Once again, Winnipeg, Man., will welcome a Hockey Canada event.
Top female hockey teams from sport schools across the country will take to the ice later this month to
chase the first-ever gold medal at the Female World Sport School Challenge.
All the exciting action takes place Feb. 21-14 at the MTS Iceplex, a Hockey Canada Centre of Excellence
The 2013 Female World Sport School Challenge is an eight-team tournament that will feature two Winnipeg
sport school teams, the St. Mary’s Academy Flames and Shaftsbury School Titans. They will be joined by the
Banff Hockey Academy and Edge School of Excellence, both from Alberta; Fort Frances High School Muskie Girls
Hockey out of Ontario; Okanagan Hockey Academy and the Pursuit of Excellence, both from British Columbia, and
Rothesay Netherwood School of New Brunswick.
Tickets to the 2013 Female World Sport School Challenge are available at the Jets Gear store in the MTS
Iceplex and at St. Mary’s Academy. Tournament passes are $25 and individual game tickets are $5 for adults
and $3 for students.
A special feature of this year’s tournament is a banquet featuring keynote speaker, National Women’s Team
alumna Jennifer Botterill, who won three gold medals at the Olympic Winter Games and five world championship
gold medals over the course of her 14-year career wearing the Hockey Canada jersey.
This special event with proud Winnipeg native Botterill is scheduled for Friday, Feb. 22 at the Victoria
Inn on Wellington Avenue in Winnipeg, with the reception starting at 6 p.m. CT and dinner set for 7 p.m. MT.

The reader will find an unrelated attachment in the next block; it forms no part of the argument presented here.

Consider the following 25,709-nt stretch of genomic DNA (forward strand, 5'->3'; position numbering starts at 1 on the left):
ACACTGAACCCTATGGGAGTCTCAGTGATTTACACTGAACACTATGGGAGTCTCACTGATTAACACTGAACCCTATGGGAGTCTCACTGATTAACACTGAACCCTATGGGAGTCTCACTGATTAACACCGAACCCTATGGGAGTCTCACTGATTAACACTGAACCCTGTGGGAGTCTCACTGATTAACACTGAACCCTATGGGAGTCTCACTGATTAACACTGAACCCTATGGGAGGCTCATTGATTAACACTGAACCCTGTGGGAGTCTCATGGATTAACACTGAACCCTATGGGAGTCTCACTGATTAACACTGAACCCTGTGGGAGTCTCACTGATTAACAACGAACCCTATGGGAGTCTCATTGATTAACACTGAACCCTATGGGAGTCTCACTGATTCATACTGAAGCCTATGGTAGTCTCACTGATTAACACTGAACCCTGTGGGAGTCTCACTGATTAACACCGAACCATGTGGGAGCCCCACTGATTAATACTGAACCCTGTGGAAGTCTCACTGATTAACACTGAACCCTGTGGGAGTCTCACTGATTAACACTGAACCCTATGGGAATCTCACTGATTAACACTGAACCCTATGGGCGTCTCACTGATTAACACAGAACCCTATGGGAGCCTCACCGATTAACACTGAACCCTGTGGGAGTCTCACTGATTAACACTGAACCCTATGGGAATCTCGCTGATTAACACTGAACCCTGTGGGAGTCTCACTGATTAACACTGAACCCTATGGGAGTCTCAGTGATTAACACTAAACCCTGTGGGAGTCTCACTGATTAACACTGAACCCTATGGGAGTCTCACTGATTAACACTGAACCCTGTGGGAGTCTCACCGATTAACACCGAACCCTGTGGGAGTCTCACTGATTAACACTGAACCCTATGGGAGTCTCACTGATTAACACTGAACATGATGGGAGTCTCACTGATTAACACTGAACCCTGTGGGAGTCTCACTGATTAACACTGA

Tickets are $50 per person and are available at the MTS Iceplex, or by contacting Kathy Bumstead at
204-926-5866 or firstname.lastname@example.org, or Tim Rafter
at 204-926-5882 or email@example.com.
Please visit www.HockeyCanada.ca/FWSSC for more
information on the 2013 Female World Sport School Challenge.
The St. Mary’s Academy Flames Prep Team is proud to be the host school for this event.
HOCKEY CANADA SPORT SCHOOLS
The past several years have seen a new trend begin to take shape within the hockey structure in Canada. Sport
schools, as they are now known, were started in Alberta, British Columbia and Manitoba, as well as several
other provinces, to help fill a void that some people felt existed in the hockey structure. These are not
“residential schools,” but rather they attempt to re-align and build new partnerships and relationships with
the Hockey structure and the educational system.
As this appeared to be a growing trend, Hockey Canada felt it was wise to create and develop partnerships
that would see these groups operate within the Hockey Canada family, as opposed to operating outside of the
structure, so that sport school programs can complement as opposed to compete with its structures and
Hockey Canada took the initiative and began a dialogue between all the affected parties, from minor hockey
associations, to branch personnel, to the operators of sport school programs. Hockey Canada’s objective is to
facilitate the integration of school-based hockey programs with the Hockey Canada programming model.